The Tanzania-Zambia Railway Authority (TAZARA) has landed another big deal to transport 18 million litres (18,000 metric tonnes) of petroleum products to the Democratic Republic of Congo (DRC) in the next one year.
The first consignment of about one million litres (1,000 metric tonnes) has already departed the Port of Dar es Salaam, the authority said adding they were confident that the initial two million litres (2,000 metric tonnes) would be delivered to the DRC within the next one month.
“As we consolidate our turnaround mission, we are delighted to announce the conclusion of an Agreement with African Fossils Limited of Tanzania to move 18 million litres (18,000 metric tonnes) of petroleum products to the Democratic Republic of Congo (DRC) in the next one year,” TAZARA spokesperson, Conrad K.
Simuchile said in a statement issued yesterday. “This import order is particularly key because it fulfils our desire to balance the flow of traffic in both directions of our line as most of the traffic we are currently moving comprises exports from Zambia and DRC”, he said.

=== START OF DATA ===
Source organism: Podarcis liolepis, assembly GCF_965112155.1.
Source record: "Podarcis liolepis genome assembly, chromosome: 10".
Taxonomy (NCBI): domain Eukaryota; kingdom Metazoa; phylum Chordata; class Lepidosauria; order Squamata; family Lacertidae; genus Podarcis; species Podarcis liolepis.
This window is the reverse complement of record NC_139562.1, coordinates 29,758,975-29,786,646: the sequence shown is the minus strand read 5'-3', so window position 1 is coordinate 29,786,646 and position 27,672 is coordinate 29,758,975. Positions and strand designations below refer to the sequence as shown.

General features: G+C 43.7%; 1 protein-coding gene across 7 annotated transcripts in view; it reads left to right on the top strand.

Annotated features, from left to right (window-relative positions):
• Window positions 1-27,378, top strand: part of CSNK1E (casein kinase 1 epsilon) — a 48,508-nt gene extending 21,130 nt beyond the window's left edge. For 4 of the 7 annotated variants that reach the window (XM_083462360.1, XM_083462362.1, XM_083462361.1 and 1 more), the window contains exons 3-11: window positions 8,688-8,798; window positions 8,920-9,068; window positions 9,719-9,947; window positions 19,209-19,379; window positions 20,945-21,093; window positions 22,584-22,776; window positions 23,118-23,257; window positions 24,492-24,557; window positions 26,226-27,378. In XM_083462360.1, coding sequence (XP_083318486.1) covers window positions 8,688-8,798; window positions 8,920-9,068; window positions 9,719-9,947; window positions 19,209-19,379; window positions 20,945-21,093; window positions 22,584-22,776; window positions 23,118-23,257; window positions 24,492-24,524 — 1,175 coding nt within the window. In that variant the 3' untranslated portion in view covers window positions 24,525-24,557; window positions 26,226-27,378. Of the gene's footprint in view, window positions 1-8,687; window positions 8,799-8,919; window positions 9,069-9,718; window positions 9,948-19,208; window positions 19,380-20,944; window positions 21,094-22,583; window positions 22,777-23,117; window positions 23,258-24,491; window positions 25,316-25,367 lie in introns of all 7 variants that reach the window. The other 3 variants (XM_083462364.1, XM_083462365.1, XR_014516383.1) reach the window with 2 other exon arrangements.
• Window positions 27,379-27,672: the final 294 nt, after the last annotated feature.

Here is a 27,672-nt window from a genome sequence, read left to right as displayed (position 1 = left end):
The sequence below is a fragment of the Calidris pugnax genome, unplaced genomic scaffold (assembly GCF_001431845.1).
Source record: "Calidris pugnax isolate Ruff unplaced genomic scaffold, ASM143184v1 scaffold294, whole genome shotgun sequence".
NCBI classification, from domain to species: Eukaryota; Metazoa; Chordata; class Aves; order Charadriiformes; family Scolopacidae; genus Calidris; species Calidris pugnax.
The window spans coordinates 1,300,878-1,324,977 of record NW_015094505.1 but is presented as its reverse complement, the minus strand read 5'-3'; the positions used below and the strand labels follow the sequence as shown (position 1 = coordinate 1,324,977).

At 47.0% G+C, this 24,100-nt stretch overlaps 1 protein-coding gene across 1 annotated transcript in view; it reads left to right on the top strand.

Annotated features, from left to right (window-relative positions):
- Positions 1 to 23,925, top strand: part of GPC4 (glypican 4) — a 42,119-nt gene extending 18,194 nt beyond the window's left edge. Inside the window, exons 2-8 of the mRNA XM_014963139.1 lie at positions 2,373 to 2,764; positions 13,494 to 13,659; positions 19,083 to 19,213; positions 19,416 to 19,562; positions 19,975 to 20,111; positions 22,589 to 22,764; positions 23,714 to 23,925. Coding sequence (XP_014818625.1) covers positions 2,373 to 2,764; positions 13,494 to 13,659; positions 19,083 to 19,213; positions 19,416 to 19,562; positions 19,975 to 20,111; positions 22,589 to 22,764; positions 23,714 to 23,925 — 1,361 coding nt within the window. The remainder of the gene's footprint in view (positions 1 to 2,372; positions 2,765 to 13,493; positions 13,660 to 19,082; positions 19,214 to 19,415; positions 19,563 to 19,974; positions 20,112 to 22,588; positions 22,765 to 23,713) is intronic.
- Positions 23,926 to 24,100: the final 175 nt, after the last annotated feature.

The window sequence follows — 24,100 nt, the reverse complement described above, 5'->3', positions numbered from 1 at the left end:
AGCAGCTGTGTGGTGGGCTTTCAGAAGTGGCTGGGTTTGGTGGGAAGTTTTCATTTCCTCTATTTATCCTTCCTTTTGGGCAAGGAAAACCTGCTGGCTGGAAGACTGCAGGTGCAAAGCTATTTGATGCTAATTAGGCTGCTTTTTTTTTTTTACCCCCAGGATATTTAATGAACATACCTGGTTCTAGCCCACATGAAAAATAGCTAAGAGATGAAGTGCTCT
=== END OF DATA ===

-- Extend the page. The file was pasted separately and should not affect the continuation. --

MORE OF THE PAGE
The DRC fuel order is the second import consignment to be secured within a month, following the transportation order for 48 million litres (48,000 metric tonnes) of petroleum destined for Malawi in June.
Malawi government had given an order to the Tanzania-Zambia Railway Authority (TAZARA) to move 48 million litres of petroleum products in the next 12 months, starting July 2016.
The spokesperson said the target for the 2016/2017 financial year was to transport 381,000 metric tonnes, a three-fold improvement from 130,000 metric tonnes that were hauled in the 2015/2016 financial year.
“We are grateful to African Fossils Limited for giving us a vote of confidence through this order, which also reaffirms the faith that our customers have generally placed in us to transform the Authority,” he said.
“We believe we are well on course to turn around TAZARA’s performance, which had dropped to the lowest in the Financial Year 2014/2015, when a paltry 87,680 metric tonnes was transported.”
Source: The Exchange